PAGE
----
To me personally it is better with an address as that means (hopefully) it has actually been postal used, rather than just had the first day cancel done by the post office and handed over to a dealer or individual without going through the system.
However I have noticed that these days people seem to prefer no address on the envelope.
For postal history covers, address is almost always preferred. The sender, recipient, transit, and contents are all-important.
A lot of people prefer First Day Covers unaddressed. So modern addressed FDCs are worth next to nothing on the wholesale market. I don't actively collect FDCs any more, but the last time I bought a wholesale lot of modern FDCs, it was 2000+ mixed addressed/unaddressed for $22. And the lot was actually mostly unaddressed. I can tell you right now that I was basically paying for the unaddressed FDCs, and yet it was still roughly 1¢ a cover.
Addressed older FDCs do have good value, but the unaddressed version will have a premium. It's analogous to the hinged vs never-hinged retail values for newer and older unused stamps.
Just remember that for postal history, it is exactly the opposite. For example, unused patriotic covers have value, but if you have one that is addressed and went through the mail, it is usually worth a lot more. The ability to establish the entire history of the cover is what gives it value.
For those of us who just collect stamps, we simply cut the stamp off the covers, toss the cover remnants, soak stamp off paper, dry, and stick it in our album. It drives postal history cover collectors crazy!
I am a letter writer, snailmail addict. I send therefore I receive. I also manage a letter writing/correspondence forum called A World of Snail Mail and have a blog (link is in my profile). I sometimes post pictures on Instagram (username morgaine_does_snail_mail) Stamp themes - science, nature, postal history, maps, nice stamps.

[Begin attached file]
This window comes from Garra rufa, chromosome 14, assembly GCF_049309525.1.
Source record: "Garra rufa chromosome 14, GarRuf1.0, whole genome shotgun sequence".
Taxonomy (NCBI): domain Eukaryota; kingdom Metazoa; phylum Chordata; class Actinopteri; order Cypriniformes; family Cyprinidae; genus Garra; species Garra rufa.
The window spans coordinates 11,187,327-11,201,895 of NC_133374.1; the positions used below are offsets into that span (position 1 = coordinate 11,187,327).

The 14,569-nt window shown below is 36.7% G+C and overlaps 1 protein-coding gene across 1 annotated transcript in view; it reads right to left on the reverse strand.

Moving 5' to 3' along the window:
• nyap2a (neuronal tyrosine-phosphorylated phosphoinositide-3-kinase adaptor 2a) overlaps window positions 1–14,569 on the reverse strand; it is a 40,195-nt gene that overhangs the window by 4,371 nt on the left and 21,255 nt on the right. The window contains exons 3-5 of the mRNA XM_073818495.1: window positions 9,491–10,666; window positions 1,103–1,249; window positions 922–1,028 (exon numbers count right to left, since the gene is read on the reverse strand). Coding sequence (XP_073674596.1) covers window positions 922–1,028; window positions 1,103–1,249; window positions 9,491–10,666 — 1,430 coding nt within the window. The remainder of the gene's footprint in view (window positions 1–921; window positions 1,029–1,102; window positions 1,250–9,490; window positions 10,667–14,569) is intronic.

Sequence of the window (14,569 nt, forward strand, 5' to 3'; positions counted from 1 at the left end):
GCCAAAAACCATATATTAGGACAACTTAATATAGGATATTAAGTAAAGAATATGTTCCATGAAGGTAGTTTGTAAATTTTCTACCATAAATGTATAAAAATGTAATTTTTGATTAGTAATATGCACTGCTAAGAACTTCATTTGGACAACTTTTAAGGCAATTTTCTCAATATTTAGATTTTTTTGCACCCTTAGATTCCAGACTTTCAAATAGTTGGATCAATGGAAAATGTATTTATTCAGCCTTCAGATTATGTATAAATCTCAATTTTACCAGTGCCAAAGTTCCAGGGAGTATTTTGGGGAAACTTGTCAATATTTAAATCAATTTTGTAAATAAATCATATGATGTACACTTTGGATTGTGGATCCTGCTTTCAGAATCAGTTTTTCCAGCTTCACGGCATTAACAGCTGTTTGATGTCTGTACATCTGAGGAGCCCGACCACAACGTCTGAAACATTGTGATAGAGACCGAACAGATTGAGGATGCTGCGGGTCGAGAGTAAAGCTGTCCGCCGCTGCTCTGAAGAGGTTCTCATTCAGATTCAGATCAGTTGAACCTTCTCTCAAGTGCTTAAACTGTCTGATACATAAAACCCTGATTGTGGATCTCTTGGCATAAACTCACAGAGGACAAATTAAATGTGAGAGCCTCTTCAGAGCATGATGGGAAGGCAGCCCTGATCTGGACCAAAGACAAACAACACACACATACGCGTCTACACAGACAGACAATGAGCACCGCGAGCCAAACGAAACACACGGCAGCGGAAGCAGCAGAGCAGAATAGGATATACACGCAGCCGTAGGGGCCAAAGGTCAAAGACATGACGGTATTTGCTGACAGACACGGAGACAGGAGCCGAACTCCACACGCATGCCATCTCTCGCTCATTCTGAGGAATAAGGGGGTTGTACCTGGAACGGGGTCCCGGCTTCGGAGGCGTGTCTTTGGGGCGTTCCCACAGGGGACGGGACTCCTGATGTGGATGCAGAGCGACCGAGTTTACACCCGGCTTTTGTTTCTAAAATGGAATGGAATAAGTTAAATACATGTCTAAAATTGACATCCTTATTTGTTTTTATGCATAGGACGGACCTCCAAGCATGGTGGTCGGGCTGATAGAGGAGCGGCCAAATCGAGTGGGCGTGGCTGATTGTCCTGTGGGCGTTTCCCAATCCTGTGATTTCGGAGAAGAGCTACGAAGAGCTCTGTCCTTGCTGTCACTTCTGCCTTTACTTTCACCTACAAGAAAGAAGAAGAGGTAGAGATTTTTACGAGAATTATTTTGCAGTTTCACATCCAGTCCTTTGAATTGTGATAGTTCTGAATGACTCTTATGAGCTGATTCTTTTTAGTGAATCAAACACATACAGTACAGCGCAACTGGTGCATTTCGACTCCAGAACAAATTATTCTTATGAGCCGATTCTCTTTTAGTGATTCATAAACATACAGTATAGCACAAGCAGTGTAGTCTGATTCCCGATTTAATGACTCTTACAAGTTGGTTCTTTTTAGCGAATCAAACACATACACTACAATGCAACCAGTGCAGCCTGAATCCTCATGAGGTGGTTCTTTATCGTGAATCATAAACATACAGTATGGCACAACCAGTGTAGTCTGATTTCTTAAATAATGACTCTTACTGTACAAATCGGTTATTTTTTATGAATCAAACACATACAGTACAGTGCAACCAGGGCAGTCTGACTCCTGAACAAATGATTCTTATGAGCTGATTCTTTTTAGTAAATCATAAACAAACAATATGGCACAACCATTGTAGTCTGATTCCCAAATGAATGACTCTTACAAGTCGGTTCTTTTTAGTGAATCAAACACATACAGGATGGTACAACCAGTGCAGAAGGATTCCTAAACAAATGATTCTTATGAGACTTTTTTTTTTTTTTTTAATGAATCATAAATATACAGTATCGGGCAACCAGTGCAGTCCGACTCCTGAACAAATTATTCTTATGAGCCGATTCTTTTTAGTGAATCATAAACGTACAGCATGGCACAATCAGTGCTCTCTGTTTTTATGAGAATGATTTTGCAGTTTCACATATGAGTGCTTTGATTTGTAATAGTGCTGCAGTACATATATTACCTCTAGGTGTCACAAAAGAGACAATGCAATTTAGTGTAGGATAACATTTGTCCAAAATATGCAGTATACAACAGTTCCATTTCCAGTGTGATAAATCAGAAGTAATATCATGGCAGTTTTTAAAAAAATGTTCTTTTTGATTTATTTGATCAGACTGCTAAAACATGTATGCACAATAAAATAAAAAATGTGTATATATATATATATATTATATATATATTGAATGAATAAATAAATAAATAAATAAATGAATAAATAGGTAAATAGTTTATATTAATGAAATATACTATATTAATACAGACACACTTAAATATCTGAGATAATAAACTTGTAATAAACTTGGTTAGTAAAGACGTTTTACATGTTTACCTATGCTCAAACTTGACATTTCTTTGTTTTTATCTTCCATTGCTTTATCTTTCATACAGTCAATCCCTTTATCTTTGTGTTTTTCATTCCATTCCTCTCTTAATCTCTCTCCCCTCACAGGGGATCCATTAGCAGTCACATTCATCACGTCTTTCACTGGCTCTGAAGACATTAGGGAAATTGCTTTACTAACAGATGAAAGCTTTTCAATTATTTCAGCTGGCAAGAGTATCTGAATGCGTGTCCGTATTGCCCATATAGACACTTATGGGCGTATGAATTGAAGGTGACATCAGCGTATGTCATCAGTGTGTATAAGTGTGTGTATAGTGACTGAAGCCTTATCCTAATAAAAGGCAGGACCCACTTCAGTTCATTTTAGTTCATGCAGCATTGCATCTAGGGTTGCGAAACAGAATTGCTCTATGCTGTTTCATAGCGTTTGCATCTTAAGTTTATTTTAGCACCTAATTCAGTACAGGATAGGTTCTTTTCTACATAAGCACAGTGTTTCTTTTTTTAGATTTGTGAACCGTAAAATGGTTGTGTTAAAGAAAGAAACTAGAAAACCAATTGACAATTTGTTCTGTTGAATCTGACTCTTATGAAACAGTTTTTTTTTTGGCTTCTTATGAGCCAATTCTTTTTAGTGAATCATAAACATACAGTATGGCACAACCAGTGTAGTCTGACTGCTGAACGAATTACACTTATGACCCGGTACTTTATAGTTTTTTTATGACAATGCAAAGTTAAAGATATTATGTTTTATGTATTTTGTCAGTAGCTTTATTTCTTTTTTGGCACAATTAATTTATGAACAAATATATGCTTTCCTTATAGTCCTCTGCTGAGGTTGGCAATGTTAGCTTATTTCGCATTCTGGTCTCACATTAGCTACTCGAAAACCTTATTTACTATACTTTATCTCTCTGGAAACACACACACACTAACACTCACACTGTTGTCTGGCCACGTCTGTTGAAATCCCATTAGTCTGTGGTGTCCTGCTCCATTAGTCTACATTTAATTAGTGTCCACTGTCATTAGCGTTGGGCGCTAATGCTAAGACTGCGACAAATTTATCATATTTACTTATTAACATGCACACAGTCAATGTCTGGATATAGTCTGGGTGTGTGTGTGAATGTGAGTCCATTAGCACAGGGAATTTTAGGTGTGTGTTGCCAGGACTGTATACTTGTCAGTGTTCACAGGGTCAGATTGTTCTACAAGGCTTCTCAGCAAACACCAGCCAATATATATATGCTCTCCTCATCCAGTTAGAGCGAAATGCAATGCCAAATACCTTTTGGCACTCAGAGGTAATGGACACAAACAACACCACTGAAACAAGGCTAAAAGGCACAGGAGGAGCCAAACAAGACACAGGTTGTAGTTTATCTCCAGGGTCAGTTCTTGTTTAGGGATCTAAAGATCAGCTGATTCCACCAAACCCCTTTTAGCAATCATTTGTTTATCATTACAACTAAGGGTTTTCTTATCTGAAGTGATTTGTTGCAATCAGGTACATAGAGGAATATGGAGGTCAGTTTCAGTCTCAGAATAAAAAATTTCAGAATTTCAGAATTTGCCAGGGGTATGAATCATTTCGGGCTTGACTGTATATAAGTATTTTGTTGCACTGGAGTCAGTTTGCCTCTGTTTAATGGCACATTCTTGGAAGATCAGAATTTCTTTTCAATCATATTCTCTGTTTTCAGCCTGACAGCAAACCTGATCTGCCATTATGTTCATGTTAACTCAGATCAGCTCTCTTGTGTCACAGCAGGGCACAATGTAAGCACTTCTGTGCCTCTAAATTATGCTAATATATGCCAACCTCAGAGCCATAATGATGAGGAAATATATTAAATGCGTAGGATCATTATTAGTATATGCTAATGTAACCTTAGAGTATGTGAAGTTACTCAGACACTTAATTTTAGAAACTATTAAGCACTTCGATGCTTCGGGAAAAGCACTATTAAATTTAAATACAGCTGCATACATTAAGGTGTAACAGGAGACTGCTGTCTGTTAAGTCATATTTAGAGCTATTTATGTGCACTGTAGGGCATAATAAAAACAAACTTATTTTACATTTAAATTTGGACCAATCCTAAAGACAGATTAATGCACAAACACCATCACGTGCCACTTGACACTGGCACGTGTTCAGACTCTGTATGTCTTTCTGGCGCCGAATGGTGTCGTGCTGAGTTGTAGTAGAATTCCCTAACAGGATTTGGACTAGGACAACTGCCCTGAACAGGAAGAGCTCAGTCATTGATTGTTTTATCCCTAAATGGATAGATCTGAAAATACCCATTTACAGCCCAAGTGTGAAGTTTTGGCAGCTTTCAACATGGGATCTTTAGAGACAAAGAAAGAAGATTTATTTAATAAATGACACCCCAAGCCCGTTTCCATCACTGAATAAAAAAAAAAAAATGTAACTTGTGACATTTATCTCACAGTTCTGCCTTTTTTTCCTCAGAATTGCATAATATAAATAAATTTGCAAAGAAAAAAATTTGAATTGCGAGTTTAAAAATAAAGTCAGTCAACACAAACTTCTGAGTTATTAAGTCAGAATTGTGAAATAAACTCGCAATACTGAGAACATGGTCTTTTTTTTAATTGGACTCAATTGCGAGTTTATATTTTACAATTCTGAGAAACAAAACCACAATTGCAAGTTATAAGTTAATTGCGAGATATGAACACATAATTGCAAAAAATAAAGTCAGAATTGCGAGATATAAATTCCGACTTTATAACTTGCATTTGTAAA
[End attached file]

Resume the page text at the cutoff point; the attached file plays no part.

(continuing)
I bought a wholesale lot of modern FDCs, it was 2000+ mixed addressed/unaddressed for $22.
where the hell you get such a deals?? crazy! I would invest in stuff like this instantly...
It was a large lot of UN FDCs. The catalog value, technically, is substantial, but the demand is next to nothing. There were a handful of premium FDCs that made the $22 price worth it. I think there might have been a 1955 UN 10th anniversary S/S FDC in there as well, but the better value was in some of the early combination FDCs that are actually a little difficult to get. In other words, the remaining ~2000 FDCs were there simply because the dealer was trying to clear out space for more valuable stuff. I believe I paid more for the overhead/shipping than the actual lot price. If I had a choice, I would have asked the dealer to keep the other FDCs so I wouldn't have to pay the shipping. But then again, I didn't know the exact contents of the lot.
In the US, the modern US general FDC market crashed a couple of decades ago and has never recovered. Hand-painted cachets are really the only modern US FDCs that have kept any sort of value. The UN FDC market is even worse.
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